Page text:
Manhattan Project Term Paper

Length: 10 pages Sources: 11 Subject: Literature Type: Term Paper Paper: #47798352 Related Topics: Atomic Bomb, Albert Einstein, Mars, Informative
Excerpt from Term Paper :

Manhattan Project was one of the most documented events in American and World History. The discussion will provide an explanation of the Manhattan Project and how the project changed society forever. The purpose of this essay is to provide a historiographic discussion on the topic of the Manhattan project.

The Manhattan Project Summary

According to a book entitled The Manhattan Project and published by the Department of Energy, Albert Einstein was actually quite instrumental in the development of the Manhattan Project. According to the book Einstein wrote a now famous letter explaining to President Roosevelt advances in science related to chain reactions through the use of Uranium. Einstein asserted that this new scientific discovery could lead to the development of bombs that would be extremely powerful and destructive.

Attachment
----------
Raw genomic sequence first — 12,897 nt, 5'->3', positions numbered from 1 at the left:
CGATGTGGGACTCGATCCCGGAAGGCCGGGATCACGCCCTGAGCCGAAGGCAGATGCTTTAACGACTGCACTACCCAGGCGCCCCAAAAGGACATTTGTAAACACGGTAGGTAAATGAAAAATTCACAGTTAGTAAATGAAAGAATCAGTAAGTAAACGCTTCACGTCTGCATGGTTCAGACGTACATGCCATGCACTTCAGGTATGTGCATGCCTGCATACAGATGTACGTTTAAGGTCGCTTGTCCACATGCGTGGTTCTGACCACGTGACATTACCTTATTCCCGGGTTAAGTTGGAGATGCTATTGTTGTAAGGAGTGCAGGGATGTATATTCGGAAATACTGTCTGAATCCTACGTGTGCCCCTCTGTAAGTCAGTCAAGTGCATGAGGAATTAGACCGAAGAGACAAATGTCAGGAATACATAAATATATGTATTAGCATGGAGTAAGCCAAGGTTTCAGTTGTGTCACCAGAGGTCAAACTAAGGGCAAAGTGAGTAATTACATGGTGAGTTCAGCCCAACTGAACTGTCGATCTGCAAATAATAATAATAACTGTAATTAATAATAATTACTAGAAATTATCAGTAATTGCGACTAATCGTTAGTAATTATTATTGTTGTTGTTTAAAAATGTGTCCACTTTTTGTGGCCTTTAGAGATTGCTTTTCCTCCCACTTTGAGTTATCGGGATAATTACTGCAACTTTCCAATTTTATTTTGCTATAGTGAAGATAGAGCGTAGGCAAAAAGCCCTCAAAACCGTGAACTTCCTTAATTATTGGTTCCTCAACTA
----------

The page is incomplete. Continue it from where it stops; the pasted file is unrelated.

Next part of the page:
In the letter, Einstein also revealed to the president that Germany was already attempting to build bombs involving this new scientific discovery. Roosevelt was concerned and in 1939 he approved uranium research believing that America could not take the risk of permitting Hitler to develop such a weapon without America also attempting to develop such a weapon. Roosevelt's approval of uranium research marked the beginning of the Manhattan Project.

Basically the Manhattan project represented a concerted effort to research the use of Uranium. This research took place throughout the United States. The primary places at which research was conducted included Hanford, Washington (Engineer Works); Chicago Illinois (Met Lab); Oak Ridge, Tennessee (Clinton Engineer Works); Los Alamos, New Mexico (The Laboratory and The Town). There were also other locations utilized for the Manhattan project.

Ultimately it led to the development of the Atomic Bomb. The United States became the first and only country to drop an atomic bomb and this could not of occurred without the Manhattan Project.

Histographic View

There are many different schools of thought as it pertains to the Manhattan project and ultimately the dropping of the atomic bomb on Japan. This aspect of the discussion will focus on the various debates amongst historians as it pertains to the aforementioned issues. These historical debates will be discussed in Chronological order as it pertains to the dates they were published.